November 18, 2010
People v. Trujillo Sex Offender Intensive Supervised Probation / Consecutive and Concurrent Sentences
Facts: Um… first let me say that I resisted the urge to look up the genius who worked out this deal for Mr. Trujillo. Mr. Trujillo pled to various offenses in Weld and Larimer counties. The genius part comes into play first by pleading Mr. Trujillo to a lifetime supervision sentence. Utter Brilliance. The second, running that stellar deal, lifetime supervision to probation, consecutively to his DOC sentence from Weld county – but concurrent with the parole. Guess what? Mr. Trujillo violated parole not once but twice. First he violated parole when he lived in the community, which caused the parole officer to regress him to community corrections. Second he violated parole while living in community corrections, which put him back in DOC. After the second violation of parole, his sweet and most decent probation officer filed a revocation of probation – using the two prior parole violations as the basis to revoke his probation. The district court found that Mr. Trujillo violated probation, and re-sentenced him to DOC. Awesome.
Issue: Can the district court order a probationary sentence to be served consecutively to a DOC sentence, but concurrent with the parole portion of that sentence?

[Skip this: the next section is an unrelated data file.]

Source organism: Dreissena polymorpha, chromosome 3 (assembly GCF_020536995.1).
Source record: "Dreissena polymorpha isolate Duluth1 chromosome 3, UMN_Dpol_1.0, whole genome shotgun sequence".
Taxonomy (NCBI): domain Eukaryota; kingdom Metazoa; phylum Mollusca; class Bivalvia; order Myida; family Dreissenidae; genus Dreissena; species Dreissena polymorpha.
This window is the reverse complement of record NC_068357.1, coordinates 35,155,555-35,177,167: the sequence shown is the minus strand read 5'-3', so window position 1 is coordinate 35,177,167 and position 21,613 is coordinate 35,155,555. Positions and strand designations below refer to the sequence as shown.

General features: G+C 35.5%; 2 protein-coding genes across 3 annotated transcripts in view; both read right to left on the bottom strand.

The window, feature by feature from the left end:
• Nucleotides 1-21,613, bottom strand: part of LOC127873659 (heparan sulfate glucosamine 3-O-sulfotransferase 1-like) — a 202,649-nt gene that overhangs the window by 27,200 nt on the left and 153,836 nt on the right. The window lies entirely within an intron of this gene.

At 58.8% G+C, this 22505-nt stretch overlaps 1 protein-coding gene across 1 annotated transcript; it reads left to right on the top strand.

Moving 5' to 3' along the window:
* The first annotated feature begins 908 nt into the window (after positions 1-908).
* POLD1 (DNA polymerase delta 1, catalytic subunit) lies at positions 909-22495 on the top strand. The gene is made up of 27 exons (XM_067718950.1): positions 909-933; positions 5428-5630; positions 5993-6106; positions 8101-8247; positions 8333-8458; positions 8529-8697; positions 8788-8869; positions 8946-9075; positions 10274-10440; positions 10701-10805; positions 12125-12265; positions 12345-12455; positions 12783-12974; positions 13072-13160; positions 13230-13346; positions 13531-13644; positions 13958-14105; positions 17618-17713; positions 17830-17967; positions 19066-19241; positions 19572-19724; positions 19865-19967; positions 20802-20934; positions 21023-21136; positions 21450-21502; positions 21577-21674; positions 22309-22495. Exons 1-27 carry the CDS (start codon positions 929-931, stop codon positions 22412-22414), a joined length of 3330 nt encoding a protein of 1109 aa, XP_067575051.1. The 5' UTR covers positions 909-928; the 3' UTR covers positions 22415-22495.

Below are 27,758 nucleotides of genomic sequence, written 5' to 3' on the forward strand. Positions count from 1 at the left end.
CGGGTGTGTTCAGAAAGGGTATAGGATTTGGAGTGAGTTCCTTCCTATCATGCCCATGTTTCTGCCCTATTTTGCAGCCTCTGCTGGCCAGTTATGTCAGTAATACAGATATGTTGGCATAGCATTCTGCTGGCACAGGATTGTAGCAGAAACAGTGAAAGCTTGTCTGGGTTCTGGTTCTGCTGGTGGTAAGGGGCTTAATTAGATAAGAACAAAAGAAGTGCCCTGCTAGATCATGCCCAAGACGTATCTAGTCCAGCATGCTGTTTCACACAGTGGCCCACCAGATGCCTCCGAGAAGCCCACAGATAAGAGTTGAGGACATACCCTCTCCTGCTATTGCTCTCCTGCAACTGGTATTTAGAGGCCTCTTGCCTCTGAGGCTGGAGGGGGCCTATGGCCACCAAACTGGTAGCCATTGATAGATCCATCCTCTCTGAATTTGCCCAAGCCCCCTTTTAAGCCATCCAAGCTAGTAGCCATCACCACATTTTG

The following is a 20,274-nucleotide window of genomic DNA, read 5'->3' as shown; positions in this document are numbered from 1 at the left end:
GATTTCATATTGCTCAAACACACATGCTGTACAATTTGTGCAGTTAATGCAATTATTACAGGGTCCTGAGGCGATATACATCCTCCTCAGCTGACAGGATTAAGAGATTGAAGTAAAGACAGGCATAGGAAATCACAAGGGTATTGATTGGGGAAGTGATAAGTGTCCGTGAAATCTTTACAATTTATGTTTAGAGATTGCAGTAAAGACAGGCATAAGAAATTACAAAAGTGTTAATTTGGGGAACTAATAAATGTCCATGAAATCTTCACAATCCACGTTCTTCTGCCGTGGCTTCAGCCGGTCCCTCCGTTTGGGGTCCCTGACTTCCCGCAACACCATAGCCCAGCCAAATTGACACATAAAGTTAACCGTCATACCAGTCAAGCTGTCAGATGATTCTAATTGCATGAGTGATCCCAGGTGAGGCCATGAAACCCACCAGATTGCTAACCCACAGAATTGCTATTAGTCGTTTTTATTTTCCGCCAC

Held: Sure, why not?
Reasoning: Because neither the general probationary sentence § 18-1.3-202 nor the more specific sex offender probation statute, § 18-1.3-1001 prohibit the imposition of such consecutive sentences, the trial court did not exceed its jurisdiction.
November 15, 2010
People v. Vigil Coerced Confession / Fruit of the Poisonous Tree
I lifted this synopsis from the Court:
“The supreme court affirms a trial court’s order suppressing a defendant’s confession because, under the voluntariness requirements of the Due Process Clause of the Fourteenth Amendment, two police officers coerced a confession from the defendant by using excessive physical force during an unlawful arrest. In addition, contraband discovered as a result of the confession and unlawful arrest was appropriately suppressed as fruit of the poisonous tree.
The supreme court also affirms the trial court’s suppression of the defendant’s subsequent confession because it was infected by his earlier, coerced confession. After his arrest, the defendant received six hours of medical treatment. He was released into the custody of the same officers who had coerced his first confession, and those officers questioned him at 2:00 am. As a result, the officers were the beneficiaries of their earlier, coercive conduct.”